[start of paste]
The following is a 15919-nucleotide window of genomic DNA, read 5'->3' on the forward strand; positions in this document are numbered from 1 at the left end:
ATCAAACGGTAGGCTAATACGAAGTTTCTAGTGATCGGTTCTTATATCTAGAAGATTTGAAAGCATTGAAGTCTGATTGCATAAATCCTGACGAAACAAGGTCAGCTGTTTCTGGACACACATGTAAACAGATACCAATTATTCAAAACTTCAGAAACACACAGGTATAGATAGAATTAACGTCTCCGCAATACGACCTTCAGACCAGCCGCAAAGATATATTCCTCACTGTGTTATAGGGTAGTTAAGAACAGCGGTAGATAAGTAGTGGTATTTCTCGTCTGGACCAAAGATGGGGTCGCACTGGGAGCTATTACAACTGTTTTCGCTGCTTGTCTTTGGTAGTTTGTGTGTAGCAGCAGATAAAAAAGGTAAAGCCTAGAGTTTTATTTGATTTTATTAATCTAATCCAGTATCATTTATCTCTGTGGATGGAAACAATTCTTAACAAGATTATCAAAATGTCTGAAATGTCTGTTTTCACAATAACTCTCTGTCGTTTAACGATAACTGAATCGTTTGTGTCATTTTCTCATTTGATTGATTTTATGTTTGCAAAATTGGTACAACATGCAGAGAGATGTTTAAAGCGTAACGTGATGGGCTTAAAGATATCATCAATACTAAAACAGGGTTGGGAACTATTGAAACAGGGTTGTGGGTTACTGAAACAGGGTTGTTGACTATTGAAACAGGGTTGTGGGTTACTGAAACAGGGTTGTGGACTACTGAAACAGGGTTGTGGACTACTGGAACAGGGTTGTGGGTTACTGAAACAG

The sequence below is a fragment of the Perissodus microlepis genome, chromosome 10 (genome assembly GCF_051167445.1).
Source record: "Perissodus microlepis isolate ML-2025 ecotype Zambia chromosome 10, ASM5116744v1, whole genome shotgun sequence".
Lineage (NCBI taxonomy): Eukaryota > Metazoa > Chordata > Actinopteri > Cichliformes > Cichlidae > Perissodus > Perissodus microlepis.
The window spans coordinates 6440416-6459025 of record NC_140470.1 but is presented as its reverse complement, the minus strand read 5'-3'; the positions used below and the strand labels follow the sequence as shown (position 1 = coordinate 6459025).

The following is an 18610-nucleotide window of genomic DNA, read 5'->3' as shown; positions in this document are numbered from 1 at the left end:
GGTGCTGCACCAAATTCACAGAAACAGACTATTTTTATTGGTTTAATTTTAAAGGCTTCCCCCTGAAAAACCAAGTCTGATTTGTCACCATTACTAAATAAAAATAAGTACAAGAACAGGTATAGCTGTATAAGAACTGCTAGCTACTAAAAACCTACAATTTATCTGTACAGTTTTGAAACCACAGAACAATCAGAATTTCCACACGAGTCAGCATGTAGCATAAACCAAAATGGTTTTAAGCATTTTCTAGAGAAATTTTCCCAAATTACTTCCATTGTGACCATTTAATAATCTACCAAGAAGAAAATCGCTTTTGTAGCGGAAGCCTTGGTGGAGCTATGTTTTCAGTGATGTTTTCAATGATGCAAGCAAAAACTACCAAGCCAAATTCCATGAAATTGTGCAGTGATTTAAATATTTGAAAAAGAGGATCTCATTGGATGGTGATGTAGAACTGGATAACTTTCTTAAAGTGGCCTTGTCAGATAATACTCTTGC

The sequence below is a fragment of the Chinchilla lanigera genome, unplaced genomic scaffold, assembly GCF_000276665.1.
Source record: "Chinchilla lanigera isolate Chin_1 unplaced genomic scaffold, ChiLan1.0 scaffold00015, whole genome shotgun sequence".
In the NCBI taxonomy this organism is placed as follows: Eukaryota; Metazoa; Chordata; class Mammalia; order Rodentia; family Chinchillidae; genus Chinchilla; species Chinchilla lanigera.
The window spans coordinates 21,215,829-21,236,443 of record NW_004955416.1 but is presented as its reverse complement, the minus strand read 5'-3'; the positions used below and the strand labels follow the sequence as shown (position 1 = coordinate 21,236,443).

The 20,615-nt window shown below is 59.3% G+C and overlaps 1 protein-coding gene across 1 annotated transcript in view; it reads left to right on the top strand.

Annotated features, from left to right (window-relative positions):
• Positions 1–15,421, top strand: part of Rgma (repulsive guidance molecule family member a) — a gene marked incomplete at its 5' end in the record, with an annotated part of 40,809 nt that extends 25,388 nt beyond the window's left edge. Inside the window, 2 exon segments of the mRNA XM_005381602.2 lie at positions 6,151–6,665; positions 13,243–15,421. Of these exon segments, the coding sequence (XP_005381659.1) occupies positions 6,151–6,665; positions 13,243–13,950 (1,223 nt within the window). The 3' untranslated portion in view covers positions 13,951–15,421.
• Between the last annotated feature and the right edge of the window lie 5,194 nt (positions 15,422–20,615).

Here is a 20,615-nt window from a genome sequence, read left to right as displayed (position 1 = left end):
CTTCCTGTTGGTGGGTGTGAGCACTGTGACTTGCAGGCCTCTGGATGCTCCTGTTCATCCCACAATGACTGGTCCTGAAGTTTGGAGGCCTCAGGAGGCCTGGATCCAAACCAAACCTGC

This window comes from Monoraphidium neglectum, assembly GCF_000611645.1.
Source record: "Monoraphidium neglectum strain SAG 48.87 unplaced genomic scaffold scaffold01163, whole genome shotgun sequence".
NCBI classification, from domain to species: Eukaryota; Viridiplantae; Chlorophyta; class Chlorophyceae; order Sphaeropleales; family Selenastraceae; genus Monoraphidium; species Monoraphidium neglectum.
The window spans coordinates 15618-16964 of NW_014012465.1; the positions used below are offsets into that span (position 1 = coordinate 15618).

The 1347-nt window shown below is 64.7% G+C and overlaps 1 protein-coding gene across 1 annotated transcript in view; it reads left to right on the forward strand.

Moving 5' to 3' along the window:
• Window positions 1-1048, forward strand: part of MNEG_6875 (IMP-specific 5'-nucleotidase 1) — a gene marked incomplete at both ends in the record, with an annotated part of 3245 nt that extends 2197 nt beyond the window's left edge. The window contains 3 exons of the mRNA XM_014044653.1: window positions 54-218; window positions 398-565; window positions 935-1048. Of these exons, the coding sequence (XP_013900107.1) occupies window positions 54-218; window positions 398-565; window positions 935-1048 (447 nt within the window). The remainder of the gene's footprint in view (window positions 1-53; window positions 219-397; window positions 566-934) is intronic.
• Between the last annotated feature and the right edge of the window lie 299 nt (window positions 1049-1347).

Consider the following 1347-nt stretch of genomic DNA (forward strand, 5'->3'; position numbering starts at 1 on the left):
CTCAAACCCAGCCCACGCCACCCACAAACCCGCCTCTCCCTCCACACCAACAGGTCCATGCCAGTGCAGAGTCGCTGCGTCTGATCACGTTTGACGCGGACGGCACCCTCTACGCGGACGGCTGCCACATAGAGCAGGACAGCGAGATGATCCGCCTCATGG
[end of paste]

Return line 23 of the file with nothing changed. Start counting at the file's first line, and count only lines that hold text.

The 1347-nt window shown below is 64.7% G+C and overlaps 1 protein-coding gene across 1 annotated transcript in view; it reads left to right on the forward strand.